The beneficial effect of serotonin-norepinephrine reuptake inhibitors (SNRIs) is based on their ability to elevate brain levels of the neurotransmitters serotonin and norepinephrine. Venlafaxine and duloxetine are two widely used SNRIs. Nausea, sleeplessness, and high blood pressure are just some of the possible side effects of SNRIs.

Tricyclic Antidepressants (TCAs)

Tricyclic antidepressants (TCAs) increase serotonin and norepinephrine levels in the brain. This makes more of these neurotransmitters available for their antidepressant effect. The higher levels of norepinephrine and serotonin in the brain likely add to its ability to treat depression. Common examples of TCAs include amitriptyline, amoxapine, desipramine, etc.

Monoamine Oxidase Inhibitors (MAOIs)

Monoamine oxidase inhibitors (MAOIs) work by preventing an enzyme in the brain—monoamine oxidase—from breaking down serotonin and norepinephrine. MAOIs like phenelzine and tranylcypromine are often used. MAOIs can cause high blood pressure as a potential side effect, and they may require certain dietary restrictions. For instance, some foods like cheese and wine should be avoided while taking MAOIs to prevent adverse reactions.

Atypical Antidepressants

Atypical antidepressants are newer medications that work in a different way than other antidepressants (hence called atypical). Bupropion, which works by increasing the levels of dopamine in the brain, and mirtazapine, which works by blocking certain serotonin receptors, are two examples of these types of drugs. Side effects vary depending on the medication.

Psychological Treatments for Depression

Though medicines (pharmacotherapy) are often used to treat depression, psychological therapies are also very successful and are sometimes used as an initial treatment or in addition to medication.

Here are some of the most frequently used psychological methods to cope with depression through therapy:

Cognitive Behavioral Therapy (CBT)

Cognitive behavioral therapy (CBT) is a short-term planned therapy that focuses on identifying and changing negative thought patterns and behaviors that contribute to depression. It trains people to recognize and question their negative thoughts and beliefs, as well as to create more optimistic and practical thought patterns. CBT has been shown to be extremely successful in the treatment of depression.5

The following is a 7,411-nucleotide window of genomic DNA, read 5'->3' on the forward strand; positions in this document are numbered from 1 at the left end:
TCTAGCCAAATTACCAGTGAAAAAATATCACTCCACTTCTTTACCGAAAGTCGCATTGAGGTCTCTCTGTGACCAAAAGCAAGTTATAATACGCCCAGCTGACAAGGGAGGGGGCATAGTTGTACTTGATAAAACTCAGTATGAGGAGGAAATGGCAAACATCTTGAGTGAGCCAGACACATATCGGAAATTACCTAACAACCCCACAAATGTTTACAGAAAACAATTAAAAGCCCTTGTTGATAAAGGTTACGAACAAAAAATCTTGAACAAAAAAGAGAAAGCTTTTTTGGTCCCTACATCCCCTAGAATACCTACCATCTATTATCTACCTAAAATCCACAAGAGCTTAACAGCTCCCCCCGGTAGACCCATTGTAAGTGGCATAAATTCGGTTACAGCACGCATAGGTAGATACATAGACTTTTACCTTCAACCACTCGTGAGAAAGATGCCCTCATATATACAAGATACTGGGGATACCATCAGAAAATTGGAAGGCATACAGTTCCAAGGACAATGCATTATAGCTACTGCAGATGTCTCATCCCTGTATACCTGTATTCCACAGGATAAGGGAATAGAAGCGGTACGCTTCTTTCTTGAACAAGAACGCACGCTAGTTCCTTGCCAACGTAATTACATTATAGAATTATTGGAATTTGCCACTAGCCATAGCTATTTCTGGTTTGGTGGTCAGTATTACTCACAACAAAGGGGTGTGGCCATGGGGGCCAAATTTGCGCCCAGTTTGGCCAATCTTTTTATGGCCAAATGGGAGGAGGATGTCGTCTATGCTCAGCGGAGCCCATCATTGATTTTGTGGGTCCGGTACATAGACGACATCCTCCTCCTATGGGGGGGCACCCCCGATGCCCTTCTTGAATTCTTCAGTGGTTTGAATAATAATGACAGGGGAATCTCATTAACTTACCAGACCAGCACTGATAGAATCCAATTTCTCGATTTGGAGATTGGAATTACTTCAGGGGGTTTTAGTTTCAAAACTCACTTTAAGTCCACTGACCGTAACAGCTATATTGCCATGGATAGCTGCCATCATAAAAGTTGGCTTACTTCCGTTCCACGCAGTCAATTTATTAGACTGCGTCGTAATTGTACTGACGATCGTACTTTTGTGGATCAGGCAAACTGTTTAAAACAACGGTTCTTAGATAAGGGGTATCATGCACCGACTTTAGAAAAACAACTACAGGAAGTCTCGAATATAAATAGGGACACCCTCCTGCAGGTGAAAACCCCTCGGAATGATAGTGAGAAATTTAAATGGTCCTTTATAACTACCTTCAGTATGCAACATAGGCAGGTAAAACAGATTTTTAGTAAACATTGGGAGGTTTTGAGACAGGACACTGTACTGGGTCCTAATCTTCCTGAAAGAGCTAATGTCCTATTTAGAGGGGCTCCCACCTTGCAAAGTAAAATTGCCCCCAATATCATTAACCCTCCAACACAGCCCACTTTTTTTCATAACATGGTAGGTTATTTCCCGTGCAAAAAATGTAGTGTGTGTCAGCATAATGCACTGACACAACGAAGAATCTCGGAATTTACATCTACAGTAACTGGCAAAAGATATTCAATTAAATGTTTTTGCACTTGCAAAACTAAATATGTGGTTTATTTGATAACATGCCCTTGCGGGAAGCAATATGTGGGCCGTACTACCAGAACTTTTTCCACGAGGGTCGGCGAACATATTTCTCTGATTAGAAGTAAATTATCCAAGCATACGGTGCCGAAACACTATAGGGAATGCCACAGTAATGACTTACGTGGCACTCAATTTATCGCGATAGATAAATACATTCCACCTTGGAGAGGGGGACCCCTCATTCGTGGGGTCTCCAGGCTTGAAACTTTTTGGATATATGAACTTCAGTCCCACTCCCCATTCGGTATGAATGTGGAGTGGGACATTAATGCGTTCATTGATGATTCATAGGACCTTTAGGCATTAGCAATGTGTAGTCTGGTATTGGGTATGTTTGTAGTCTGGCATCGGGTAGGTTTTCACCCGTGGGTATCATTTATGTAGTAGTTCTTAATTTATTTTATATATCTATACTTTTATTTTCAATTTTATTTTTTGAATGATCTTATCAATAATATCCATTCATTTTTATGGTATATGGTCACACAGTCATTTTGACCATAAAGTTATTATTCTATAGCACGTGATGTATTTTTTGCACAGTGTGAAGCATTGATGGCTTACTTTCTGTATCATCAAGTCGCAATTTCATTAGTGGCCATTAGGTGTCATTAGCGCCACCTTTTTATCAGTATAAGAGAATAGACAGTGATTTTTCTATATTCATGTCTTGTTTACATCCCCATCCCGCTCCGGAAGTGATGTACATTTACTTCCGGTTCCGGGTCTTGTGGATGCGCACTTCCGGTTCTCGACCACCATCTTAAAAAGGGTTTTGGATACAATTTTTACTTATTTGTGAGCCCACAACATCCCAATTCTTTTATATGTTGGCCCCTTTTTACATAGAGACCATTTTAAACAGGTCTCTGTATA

Interpersonal Therapy (IPT)

Interpersonal therapy (IPT) is a brief, time-limited treatment aimed at improving interpersonal connections and communication skills. It relies on the idea that relationship problems can induce depression and that strengthening these relationships can contribute to a change in mood. IPT usually consists of weekly lessons lasting 12-16 weeks and has been shown to be successful in the treatment of depression.5

Psychodynamic Therapy

Psychodynamic therapy is a longer-term therapy that explores the patient’s unconscious patterns of behavior and thoughts. It tries to identify unresolved issues and events that may add to depression. This therapy can help patients obtain insight into their feelings and behaviors, as well as create new coping strategies.5

Mindfulness-Based Therapies

Mindfulness-based therapy, such as mindfulness-based cognitive therapy (MBCT), aims to show individuals how to pay attention to the present moment and accept what they are feeling and thinking without judgment. This therapy can help people create positive thinking patterns if they tend to fixate or linger on negative thoughts.5

Behavioral Activation (BA)

Behavioral activation (BA) is a therapy that aims to increase a patient’s participation in positive activities, such as hobbies or interactions with others. BA is based on the idea that depression can cause patients to withdraw from pleasurable activities, causing symptoms to worsen. Patients’ moods may improve by encouraging their participation in pleasurable activities.5

Acceptance and Commitment Therapy (ACT)

Acceptance and commitment therapy (ACT) is a type of therapy that helps people become more adaptable in their minds and accept bad thoughts and feelings without trying to change or control them. It encourages people to think about what they value and affirm the right to act in ways that reflect those beliefs. This therapy has been shown to help treat depression, especially in people who have not responded well to other treatments.5

Eye Movement Desensitization and Reprocessing (EMDR)

Eye movement desensitization and reprocessing (EMDR) is a therapy that was developed for people with post-traumatic stress disorder (PTSD), but it has also been shown to be helpful in treating depression. In EMDR, the patient thinks about upsetting memories while moving their eyes. This is thought to help the brain deal with memories healthily. This treatment has been shown to help people with depression caused by traumatic events.6

Group Therapy